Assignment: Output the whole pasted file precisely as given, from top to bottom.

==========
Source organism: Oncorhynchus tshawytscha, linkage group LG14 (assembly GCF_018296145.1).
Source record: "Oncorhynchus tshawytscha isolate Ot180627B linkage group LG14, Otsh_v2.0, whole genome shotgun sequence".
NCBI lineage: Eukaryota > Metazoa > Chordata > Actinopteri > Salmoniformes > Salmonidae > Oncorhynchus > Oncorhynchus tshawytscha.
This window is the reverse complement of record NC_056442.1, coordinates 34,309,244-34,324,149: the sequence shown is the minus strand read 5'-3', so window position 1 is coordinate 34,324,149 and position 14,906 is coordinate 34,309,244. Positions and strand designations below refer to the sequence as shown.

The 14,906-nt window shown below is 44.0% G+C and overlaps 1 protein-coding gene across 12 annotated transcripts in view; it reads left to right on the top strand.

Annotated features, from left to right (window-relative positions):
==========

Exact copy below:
Source organism: Oncorhynchus tshawytscha, linkage group LG14 (assembly GCF_018296145.1).
Source record: "Oncorhynchus tshawytscha isolate Ot180627B linkage group LG14, Otsh_v2.0, whole genome shotgun sequence".
NCBI lineage: Eukaryota > Metazoa > Chordata > Actinopteri > Salmoniformes > Salmonidae > Oncorhynchus > Oncorhynchus tshawytscha.
This window is the reverse complement of record NC_056442.1, coordinates 34,309,244-34,324,149: the sequence shown is the minus strand read 5'-3', so window position 1 is coordinate 34,324,149 and position 14,906 is coordinate 34,309,244. Positions and strand designations below refer to the sequence as shown.

The 14,906-nt window shown below is 44.0% G+C and overlaps 1 protein-coding gene across 12 annotated transcripts in view; it reads left to right on the top strand.

Annotated features, from left to right (window-relative positions):